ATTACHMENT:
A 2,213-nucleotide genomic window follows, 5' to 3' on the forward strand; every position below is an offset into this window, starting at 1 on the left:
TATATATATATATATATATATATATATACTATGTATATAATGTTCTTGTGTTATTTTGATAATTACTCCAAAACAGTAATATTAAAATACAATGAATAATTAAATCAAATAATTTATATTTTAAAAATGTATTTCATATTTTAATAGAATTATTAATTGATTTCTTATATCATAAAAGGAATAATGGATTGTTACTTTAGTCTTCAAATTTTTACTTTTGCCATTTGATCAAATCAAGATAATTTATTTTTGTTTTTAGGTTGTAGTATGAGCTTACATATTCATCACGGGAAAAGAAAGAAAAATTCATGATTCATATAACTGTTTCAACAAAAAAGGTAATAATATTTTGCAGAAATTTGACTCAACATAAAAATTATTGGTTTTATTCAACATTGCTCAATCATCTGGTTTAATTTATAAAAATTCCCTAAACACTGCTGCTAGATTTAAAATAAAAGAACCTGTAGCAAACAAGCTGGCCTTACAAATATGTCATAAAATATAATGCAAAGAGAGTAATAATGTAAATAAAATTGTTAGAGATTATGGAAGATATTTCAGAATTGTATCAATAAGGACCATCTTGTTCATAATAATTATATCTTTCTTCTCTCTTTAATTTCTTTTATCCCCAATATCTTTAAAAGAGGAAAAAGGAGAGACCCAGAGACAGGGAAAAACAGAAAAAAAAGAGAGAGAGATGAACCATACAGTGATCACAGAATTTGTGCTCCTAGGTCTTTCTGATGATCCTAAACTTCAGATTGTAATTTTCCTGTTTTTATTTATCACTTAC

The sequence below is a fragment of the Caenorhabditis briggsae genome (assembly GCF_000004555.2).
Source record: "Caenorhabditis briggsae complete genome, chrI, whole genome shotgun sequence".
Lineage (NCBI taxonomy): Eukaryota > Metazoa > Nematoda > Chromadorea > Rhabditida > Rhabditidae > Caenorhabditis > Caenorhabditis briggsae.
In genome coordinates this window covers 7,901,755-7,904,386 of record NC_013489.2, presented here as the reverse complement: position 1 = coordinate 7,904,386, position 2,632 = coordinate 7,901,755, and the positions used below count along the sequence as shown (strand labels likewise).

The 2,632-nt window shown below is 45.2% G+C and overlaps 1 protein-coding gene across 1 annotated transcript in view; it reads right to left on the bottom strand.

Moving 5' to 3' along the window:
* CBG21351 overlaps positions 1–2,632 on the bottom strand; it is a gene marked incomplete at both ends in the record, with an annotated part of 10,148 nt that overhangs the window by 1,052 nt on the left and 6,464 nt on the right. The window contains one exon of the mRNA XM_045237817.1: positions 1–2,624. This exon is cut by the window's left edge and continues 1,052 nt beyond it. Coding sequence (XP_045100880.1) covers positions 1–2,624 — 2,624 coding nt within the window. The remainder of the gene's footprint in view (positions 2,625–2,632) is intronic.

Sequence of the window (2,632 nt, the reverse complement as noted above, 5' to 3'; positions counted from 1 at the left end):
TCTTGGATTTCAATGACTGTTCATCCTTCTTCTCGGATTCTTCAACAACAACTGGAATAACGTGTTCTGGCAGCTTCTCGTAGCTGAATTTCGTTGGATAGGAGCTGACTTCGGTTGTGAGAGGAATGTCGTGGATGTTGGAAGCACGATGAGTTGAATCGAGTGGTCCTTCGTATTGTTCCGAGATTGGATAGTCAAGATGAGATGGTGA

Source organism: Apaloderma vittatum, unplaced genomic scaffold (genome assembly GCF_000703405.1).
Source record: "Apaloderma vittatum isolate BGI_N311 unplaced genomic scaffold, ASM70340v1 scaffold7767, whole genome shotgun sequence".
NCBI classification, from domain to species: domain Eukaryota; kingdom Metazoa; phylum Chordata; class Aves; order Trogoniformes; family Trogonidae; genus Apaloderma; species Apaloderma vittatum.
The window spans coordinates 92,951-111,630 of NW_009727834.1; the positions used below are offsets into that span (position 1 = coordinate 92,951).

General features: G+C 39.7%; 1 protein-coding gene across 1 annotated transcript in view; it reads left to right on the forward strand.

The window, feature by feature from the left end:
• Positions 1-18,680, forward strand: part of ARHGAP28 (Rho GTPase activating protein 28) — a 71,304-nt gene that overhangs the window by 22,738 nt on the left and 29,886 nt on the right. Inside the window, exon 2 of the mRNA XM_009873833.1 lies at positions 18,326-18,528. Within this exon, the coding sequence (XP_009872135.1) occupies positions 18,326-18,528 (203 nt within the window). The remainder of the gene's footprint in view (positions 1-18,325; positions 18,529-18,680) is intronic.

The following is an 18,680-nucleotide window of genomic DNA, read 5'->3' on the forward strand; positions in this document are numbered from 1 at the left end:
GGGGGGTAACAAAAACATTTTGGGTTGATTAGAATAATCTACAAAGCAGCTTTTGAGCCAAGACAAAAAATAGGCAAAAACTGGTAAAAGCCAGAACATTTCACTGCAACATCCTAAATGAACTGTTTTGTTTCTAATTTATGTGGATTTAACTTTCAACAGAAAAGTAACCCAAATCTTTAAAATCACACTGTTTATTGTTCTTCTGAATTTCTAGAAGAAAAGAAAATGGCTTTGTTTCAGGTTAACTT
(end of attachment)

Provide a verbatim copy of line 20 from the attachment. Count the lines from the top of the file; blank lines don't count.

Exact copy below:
GGGGGGTAACAAAAACATTTTGGGTTGATTAGAATAATCTACAAAGCAGCTTTTGAGCCAAGACAAAAAATAGGCAAAAACTGGTAAAAGCCAGAACATTTCACTGCAACATCCTAAATGAACTGTTTTGTTTCTAATTTATGTGGATTTAACTTTCAACAGAAAAGTAACCCAAATCTTTAAAATCACACTGTTTATTGTTCTTCTGAATTTCTAGAAGAAAAGAAAATGGCTTTGTTTCAGGTTAACTT